“His name is Gabriel Steven but we call him Gabe.”

“Mommy, can I hold him?” he asked as he tried to grab the bundle from my hands.

“Put your hand under his bottom and then I will help you hold him.”

Zane pressed his hand against Gabe’s back and leaned over and kissed the blanket.

He immediately looked away and appeared more interested in his new stuffed bunny than in his brother. I hoped that Zane would one day be a good friend for Gabe. He’d need a strong big brother. Life would not be easy in a body like his.

We had no warning that Gabe was going to have any challenges. My pregnancy was normal with no complications. Throughout the nine months I had taken only a few Tylenol™ tablets for some regular aches and pains. I walked regularly and kept my weight under control. There was no reason to think there would be anything wrong.

A few days after my due date when my labor pains were consistent, Steve and I had headed to the hospital. The pretty, young receptionist took our information to admit me to the maternity ward.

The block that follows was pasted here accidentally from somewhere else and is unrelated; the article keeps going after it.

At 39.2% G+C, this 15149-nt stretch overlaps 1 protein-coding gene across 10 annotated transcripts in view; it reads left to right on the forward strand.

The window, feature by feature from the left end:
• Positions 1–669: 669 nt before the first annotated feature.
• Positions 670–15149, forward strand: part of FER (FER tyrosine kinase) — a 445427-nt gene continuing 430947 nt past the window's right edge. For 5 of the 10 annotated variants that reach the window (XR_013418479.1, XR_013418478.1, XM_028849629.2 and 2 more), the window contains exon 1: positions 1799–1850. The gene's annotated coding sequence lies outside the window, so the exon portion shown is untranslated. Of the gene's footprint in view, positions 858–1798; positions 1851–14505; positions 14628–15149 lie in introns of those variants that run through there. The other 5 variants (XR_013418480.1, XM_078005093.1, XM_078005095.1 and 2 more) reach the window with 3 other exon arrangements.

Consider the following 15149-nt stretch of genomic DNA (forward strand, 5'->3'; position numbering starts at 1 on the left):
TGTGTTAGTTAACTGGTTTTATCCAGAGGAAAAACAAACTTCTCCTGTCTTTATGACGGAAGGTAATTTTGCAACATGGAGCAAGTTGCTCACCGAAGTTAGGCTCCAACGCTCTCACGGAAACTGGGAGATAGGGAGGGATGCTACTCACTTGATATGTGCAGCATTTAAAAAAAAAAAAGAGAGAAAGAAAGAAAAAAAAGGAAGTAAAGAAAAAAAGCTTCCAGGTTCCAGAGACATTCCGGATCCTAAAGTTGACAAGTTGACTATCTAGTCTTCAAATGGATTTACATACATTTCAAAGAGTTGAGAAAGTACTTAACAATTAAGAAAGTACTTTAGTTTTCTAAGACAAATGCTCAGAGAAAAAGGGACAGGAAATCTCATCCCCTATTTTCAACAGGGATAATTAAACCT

“Oh! You are Gigi Murfitt, right? Dr. Rogers has gone home, but he left instructions to call him. He wants to deliver your baby.”

Steve and I walked the halls for about an hour and checked in with Dr. Graham who was handling my case until Dr. Rogers arrived. I was fully effaced and dilated to a four.

My youngest sister Patti arrived just in time. “Are you ready for this, sis?” she asked as she took the camera out of the case.

“I’m excited, Patti. I think it’s going to be a girl.”

Just then another pain hit hard. There was much activity in the delivery room. After an hour of fairly intense labor, I begged the nurse.

“Please!  I have to push. I have to push. The baby is coming.” I groaned through the pain.

Steve rubbed my forehead. “Just hold on, honey. Dr. Rogers is almost here. Keep breathing. It won’t be long.”